Additionally, capture by the invalid prime was disproportionately associated with the subjective experience of ‘remembering’ in the TBI patients. This finding supports the conjecture that capture provides a route to false remembering that is separate from proposed differences in post-response evaluation abilities across patients and controls. We maintain that during early selection TBI patients are dependent on more unconstrained or general cues relating to earlier presented words which activate both the specific target responses and the more general invalid primes. Poor cue-specificity during early selection of a response will place greater demand on patients' abilities to disregard misinformation using executive control processes.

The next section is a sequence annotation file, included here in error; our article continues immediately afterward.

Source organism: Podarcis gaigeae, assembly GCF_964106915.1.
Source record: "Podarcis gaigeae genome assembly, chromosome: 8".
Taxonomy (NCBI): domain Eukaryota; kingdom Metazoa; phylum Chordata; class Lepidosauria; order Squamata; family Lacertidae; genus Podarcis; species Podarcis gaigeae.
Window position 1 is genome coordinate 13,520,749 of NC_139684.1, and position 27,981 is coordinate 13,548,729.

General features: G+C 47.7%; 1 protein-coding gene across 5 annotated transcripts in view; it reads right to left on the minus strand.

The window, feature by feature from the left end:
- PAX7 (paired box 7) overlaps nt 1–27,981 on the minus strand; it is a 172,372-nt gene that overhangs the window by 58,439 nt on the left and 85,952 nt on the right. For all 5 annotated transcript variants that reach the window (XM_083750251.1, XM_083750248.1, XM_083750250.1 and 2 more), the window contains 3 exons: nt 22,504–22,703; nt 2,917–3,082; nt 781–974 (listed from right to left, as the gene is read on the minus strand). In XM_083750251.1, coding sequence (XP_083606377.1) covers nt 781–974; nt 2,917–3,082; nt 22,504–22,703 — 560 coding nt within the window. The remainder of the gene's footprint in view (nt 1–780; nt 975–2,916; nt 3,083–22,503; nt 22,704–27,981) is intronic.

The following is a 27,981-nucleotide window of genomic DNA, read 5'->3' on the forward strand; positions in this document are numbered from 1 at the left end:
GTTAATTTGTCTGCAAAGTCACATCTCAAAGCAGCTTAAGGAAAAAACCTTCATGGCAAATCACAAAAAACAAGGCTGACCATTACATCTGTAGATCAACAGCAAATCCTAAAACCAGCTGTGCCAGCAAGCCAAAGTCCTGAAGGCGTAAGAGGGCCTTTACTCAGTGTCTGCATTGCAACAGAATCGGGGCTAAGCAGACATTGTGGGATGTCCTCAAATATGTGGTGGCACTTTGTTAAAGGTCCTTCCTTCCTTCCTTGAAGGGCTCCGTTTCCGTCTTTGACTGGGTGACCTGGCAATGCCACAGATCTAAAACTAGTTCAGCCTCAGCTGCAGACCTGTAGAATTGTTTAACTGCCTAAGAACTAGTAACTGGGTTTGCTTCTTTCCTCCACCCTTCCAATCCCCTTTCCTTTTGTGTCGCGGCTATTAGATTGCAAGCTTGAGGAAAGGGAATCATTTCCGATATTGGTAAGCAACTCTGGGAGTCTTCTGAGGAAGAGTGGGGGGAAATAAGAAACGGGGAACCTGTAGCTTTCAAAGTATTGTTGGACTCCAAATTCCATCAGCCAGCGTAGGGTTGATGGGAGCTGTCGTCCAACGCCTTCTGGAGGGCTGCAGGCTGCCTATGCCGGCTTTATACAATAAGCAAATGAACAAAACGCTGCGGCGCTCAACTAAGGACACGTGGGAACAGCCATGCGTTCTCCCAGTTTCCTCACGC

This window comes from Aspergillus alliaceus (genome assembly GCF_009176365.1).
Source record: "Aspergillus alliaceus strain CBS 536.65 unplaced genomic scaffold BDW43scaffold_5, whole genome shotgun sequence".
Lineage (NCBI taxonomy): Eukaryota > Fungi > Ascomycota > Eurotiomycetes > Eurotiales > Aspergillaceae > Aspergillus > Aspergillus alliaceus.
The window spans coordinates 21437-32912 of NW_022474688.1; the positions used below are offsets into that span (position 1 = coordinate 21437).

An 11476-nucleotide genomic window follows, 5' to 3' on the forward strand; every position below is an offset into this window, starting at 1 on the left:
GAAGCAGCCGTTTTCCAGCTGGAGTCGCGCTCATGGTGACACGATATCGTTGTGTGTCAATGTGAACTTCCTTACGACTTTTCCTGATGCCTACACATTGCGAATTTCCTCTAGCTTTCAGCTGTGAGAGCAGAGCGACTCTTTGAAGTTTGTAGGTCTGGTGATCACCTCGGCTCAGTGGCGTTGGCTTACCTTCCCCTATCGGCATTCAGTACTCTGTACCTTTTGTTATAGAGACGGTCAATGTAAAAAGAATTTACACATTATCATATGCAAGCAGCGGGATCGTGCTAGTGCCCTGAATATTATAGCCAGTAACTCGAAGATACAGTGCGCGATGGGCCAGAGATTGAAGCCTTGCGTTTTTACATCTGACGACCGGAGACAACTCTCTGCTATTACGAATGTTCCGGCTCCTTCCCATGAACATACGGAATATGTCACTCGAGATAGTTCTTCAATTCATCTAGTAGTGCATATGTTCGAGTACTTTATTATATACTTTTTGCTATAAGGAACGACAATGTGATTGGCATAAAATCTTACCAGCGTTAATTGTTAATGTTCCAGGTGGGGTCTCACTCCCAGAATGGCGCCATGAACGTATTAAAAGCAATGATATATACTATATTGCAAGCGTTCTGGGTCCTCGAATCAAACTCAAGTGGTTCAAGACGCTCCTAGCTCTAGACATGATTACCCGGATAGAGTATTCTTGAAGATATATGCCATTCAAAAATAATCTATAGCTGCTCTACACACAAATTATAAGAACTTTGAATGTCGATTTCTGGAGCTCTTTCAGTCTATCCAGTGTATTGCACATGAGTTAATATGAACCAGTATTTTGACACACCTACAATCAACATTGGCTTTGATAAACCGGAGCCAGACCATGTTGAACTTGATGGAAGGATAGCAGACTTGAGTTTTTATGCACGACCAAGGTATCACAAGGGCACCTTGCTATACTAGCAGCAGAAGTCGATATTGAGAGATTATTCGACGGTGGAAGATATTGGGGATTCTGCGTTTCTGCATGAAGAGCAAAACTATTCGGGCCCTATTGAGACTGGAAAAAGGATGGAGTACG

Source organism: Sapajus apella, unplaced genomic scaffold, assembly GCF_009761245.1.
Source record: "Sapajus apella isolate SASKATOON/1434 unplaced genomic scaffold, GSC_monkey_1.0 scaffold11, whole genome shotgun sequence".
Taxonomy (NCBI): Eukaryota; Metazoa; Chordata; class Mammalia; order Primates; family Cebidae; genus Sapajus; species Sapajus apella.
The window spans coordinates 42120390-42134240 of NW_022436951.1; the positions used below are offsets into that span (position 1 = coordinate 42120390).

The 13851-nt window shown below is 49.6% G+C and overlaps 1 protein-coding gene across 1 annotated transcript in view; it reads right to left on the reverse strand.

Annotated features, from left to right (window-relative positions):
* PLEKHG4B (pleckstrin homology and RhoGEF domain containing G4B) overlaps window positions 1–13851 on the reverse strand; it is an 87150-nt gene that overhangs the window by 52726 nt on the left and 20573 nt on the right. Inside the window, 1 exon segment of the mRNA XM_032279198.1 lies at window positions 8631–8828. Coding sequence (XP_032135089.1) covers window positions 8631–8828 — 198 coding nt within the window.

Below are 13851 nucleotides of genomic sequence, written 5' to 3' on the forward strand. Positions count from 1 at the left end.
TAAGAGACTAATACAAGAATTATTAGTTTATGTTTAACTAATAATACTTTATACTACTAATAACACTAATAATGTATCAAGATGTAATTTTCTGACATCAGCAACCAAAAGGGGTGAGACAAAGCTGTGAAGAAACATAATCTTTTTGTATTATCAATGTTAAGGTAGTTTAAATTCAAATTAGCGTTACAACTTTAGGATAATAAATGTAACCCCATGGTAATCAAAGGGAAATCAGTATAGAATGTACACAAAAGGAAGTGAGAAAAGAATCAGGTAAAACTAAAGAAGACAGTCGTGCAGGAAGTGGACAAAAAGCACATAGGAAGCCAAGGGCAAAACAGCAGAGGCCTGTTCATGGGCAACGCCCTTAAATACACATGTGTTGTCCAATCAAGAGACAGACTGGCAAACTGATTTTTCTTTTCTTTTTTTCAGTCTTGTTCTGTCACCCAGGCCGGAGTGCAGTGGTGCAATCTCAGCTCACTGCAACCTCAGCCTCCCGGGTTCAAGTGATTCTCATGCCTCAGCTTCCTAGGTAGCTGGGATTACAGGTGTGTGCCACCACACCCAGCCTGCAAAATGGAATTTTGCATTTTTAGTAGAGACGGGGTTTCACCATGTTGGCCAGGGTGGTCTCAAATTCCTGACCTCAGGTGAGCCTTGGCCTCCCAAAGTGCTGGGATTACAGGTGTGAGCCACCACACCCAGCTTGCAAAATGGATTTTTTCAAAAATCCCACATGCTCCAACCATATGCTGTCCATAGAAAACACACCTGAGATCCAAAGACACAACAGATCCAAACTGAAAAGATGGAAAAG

We hypothesized that prefrontal damage in brain-injured patients or diffuse axonal injury disrupting pathways to the prefrontal cortex would compromise executive control processes. It is important to note that not all TBI patients in this study directly sustained prefrontal damage but disruption to this region together with others is probable in the context of diffuse damage that characterizes brain injury. However, there was evidence that a subgroup of 11 patients with documented prefrontal damage (in contrast to a non-frontal subgroup of 7 patients) more strongly differentiated from controls in terms of reduced correct remembering and increased false remembering under invalid prime conditions. These findings strengthen our claim that that the performance differences exhibited are attributable to disrupted frontally-mediated processes.